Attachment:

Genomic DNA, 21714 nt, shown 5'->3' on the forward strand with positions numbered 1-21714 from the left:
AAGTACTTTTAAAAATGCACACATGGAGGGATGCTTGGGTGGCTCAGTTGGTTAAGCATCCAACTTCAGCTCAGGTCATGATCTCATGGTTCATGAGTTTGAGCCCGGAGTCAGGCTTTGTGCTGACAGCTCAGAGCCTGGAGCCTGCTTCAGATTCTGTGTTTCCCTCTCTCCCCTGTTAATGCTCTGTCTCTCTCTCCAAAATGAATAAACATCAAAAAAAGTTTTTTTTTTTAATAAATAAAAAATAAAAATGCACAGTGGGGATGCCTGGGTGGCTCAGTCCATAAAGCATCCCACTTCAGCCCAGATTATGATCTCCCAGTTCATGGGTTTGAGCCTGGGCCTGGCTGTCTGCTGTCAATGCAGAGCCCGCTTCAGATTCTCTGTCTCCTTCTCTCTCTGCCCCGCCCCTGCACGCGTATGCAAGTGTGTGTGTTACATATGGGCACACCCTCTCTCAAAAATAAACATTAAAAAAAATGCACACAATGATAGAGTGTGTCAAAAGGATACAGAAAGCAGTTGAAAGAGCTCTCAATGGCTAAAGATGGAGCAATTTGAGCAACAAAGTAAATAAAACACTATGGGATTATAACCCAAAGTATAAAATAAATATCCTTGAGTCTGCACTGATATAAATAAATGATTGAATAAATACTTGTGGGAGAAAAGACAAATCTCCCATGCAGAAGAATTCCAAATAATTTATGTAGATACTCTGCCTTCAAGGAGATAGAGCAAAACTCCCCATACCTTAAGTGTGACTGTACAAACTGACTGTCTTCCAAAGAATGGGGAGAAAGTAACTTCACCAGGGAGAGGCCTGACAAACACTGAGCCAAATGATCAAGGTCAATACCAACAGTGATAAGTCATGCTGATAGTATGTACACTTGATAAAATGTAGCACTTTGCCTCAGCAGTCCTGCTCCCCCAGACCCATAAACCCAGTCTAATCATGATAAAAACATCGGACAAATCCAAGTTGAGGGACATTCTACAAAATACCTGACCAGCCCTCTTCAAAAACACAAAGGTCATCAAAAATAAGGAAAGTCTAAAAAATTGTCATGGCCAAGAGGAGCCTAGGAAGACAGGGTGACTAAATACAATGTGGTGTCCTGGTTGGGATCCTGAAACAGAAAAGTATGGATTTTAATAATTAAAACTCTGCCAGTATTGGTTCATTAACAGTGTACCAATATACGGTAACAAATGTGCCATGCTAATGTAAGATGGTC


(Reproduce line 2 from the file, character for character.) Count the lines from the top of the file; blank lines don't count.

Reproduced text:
AAGTACTTTTAAAAATGCACACATGGAGGGATGCTTGGGTGGCTCAGTTGGTTAAGCATCCAACTTCAGCTCAGGTCATGATCTCATGGTTCATGAGTTTGAGCCCGGAGTCAGGCTTTGTGCTGACAGCTCAGAGCCTGGAGCCTGCTTCAGATTCTGTGTTTCCCTCTCTCCCCTGTTAATGCTCTGTCTCTCTCTCCAAAATGAATAAACATCAAAAAAAGTTTTTTTTTTTAATAAATAAAAAATAAAAATGCACAGTGGGGATGCCTGGGTGGCTCAGTCCATAAAGCATCCCACTTCAGCCCAGATTATGATCTCCCAGTTCATGGGTTTGAGCCTGGGCCTGGCTGTCTGCTGTCAATGCAGAGCCCGCTTCAGATTCTCTGTCTCCTTCTCTCTCTGCCCCGCCCCTGCACGCGTATGCAAGTGTGTGTGTTACATATGGGCACACCCTCTCTCAAAAATAAACATTAAAAAAAATGCACACAATGATAGAGTGTGTCAAAAGGATACAGAAAGCAGTTGAAAGAGCTCTCAATGGCTAAAGATGGAGCAATTTGAGCAACAAAGTAAATAAAACACTATGGGATTATAACCCAAAGTATAAAATAAATATCCTTGAGTCTGCACTGATATAAATAAATGATTGAATAAATACTTGTGGGAGAAAAGACAAATCTCCCATGCAGAAGAATTCCAAATAATTTATGTAGATACTCTGCCTTCAAGGAGATAGAGCAAAACTCCCCATACCTTAAGTGTGACTGTACAAACTGACTGTCTTCCAAAGAATGGGGAGAAAGTAACTTCACCAGGGAGAGGCCTGACAAACACTGAGCCAAATGATCAAGGTCAATACCAACAGTGATAAGTCATGCTGATAGTATGTACACTTGATAAAATGTAGCACTTTGCCTCAGCAGTCCTGCTCCCCCAGACCCATAAACCCAGTCTAATCATGATAAAAACATCGGACAAATCCAAGTTGAGGGACATTCTACAAAATACCTGACCAGCCCTCTTCAAAAACACAAAGGTCATCAAAAATAAGGAAAGTCTAAAAAATTGTCATGGCCAAGAGGAGCCTAGGAAGACAGGGTGACTAAATACAATGTGGTGTCCTGGTTGGGATCCTGAAACAGAAAAGTATGGATTTTAATAATTAAAACTCTGCCAGTATTGGTTCATTAACAGTGTACCAATATACGGTAACAAATGTGCCATGCTAATGTAAGATGGTC